Southern California -- this just in

« Previous Post | L.A. NOW Home | Next Post »

Federal education leaders urge families to compare college costs

June 12, 2012 |  2:23 pm

U.S. Secretary of Education Arne Duncan in 2011.U.S. Secretary of Education Arne Duncan on Tuesday urged parents and students to explore the federal government’s national online tool for college costs.

The tuition figures listed in the newly revised College Affordability and Transparency Center http://collegecost.ed.gov/ are for the 2010-11 school year and the data for net costs after financial aid are for 2009-10, the most current numbers available, officials said. Duncan said families should use the website for indications about trends and financial aid averages and then go on to explore current prices, which in most cases are higher now. 

“We want families to be looking at multiple universities, not just one,” Duncan said in a conference call with reporters. “Please be sure you and your children are doing comparison shopping.”

The College Affordability website, in its second year, shows that many of the four-year state universities with the highest tuition last year were in Pennsylvania. State budget cuts in education funding have led to higher prices at state colleges around the country, averaging a 15% rise in tuition between 2008 and 2010 at four-year schools, the government reported. UC Berkeley and UCLA tied for 19th with Georgia College and State University in the size of percentage increases over that time, showing a 43% hike.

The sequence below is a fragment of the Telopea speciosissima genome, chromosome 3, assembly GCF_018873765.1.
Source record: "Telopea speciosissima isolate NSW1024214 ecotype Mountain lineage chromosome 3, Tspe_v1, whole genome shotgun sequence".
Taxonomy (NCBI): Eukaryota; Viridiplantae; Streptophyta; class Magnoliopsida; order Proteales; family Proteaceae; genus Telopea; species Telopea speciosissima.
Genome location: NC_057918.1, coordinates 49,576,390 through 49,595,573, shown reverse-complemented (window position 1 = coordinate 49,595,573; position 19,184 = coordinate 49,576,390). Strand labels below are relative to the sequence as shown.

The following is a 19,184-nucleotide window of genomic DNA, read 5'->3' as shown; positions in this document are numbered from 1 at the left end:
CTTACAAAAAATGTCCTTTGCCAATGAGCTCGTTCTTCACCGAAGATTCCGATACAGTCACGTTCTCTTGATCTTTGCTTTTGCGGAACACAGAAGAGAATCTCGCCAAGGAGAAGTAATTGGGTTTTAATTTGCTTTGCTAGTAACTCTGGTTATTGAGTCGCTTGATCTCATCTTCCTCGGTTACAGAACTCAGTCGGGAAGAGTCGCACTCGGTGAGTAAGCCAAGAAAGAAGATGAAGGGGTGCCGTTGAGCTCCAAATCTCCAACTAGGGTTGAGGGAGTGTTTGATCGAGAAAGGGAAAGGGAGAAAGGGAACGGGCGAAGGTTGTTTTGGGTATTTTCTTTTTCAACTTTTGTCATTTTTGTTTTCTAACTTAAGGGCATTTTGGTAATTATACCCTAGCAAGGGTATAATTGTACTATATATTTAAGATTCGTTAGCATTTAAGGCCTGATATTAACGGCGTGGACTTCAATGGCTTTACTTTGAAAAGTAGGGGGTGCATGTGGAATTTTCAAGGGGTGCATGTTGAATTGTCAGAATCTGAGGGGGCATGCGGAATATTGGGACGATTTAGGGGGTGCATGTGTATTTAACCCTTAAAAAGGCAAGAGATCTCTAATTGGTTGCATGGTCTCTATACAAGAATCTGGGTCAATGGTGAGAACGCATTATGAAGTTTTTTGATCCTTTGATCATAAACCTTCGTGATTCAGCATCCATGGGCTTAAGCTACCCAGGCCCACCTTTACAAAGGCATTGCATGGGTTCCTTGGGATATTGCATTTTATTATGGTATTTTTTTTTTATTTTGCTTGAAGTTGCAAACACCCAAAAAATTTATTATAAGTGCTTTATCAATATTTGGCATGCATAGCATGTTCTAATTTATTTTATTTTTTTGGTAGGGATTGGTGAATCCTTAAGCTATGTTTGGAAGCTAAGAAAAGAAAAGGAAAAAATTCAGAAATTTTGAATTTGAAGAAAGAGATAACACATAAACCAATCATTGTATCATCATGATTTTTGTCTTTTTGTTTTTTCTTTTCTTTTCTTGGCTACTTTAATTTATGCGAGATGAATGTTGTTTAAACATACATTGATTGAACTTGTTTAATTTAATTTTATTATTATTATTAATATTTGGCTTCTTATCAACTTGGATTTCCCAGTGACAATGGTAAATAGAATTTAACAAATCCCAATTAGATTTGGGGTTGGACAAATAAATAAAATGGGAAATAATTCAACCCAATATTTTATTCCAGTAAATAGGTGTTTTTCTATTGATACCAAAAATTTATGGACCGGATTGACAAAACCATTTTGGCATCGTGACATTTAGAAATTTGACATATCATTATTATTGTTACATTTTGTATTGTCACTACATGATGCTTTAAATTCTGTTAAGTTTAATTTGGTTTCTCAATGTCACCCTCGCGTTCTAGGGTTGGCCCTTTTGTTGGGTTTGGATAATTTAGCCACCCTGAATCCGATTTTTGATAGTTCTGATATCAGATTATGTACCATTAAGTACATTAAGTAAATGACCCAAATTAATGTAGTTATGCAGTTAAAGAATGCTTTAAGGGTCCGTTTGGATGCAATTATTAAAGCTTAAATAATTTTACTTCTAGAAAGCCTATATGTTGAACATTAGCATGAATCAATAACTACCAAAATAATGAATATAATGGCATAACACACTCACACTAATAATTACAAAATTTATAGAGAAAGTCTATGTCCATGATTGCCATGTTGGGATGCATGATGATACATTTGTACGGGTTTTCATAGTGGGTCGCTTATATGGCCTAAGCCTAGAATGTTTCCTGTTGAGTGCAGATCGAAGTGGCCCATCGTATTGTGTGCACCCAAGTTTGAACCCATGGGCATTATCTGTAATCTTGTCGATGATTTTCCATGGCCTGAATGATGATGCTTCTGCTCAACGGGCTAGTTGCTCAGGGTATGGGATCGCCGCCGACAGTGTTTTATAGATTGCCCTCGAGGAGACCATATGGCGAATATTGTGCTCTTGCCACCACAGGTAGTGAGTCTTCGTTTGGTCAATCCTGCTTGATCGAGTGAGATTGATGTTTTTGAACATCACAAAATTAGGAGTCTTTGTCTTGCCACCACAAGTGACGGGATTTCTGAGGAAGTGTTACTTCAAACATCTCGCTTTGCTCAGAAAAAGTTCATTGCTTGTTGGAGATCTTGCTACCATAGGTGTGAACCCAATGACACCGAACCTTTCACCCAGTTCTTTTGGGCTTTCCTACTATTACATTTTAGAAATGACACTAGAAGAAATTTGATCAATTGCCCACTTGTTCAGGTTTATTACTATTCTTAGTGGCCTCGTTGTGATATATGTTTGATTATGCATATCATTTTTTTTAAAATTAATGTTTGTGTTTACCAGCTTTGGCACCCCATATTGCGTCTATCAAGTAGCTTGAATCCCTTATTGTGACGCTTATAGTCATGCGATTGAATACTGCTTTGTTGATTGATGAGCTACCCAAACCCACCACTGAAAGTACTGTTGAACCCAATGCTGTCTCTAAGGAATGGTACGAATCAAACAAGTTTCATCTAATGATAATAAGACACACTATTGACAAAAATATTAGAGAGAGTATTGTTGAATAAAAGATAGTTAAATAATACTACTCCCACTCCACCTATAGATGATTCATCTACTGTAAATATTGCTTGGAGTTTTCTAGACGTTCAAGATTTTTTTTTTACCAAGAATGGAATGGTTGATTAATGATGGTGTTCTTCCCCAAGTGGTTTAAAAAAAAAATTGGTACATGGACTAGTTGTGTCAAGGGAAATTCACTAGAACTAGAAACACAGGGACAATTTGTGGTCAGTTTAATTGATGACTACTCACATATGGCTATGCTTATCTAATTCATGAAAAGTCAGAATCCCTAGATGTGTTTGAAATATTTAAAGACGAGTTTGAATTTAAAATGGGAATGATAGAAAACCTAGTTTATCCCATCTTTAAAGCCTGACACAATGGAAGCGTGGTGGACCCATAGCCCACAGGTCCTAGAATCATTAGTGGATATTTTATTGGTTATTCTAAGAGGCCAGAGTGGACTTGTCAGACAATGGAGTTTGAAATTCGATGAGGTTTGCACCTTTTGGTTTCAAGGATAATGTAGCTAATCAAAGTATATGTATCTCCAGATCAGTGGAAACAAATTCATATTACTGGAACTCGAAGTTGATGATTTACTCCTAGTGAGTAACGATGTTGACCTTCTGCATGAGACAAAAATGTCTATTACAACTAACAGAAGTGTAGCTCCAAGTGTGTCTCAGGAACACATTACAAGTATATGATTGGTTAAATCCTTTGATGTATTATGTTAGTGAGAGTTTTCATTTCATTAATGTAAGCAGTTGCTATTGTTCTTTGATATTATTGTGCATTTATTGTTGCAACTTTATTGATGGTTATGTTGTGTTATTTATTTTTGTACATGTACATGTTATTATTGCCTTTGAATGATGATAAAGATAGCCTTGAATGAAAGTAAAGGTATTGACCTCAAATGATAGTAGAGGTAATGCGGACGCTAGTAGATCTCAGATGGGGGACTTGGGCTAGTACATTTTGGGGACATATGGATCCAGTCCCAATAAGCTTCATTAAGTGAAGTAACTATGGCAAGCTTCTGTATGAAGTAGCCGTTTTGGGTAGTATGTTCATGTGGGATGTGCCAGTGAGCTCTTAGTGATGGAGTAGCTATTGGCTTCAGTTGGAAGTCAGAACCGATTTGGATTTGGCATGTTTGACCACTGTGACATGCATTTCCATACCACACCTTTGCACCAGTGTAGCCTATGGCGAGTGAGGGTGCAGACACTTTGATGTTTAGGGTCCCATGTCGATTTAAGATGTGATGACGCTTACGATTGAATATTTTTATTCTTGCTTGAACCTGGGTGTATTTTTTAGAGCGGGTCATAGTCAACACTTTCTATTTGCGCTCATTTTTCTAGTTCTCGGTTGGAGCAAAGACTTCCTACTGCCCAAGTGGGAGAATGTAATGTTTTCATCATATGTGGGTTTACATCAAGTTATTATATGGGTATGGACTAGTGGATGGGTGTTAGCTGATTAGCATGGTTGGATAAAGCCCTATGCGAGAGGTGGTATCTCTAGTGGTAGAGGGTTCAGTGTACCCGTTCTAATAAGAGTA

The private four-year school with the highest tuition was Connecticut College, $43,990, followed by Sarah Lawrence College, Columbia University, Vassar College and George Washington University in a range down to $42,905, according to the government data.


Cal State chancellor search committee named

Focus on the Family joins evangelical call for immigration reform

L.A. Unified parcel tax postponed, board set to vote on furlough days

-- Larry Gordon

Photo: U.S. Secretary of Education Arne Duncan in 2011. Credit: Tony Dejak / Associated Press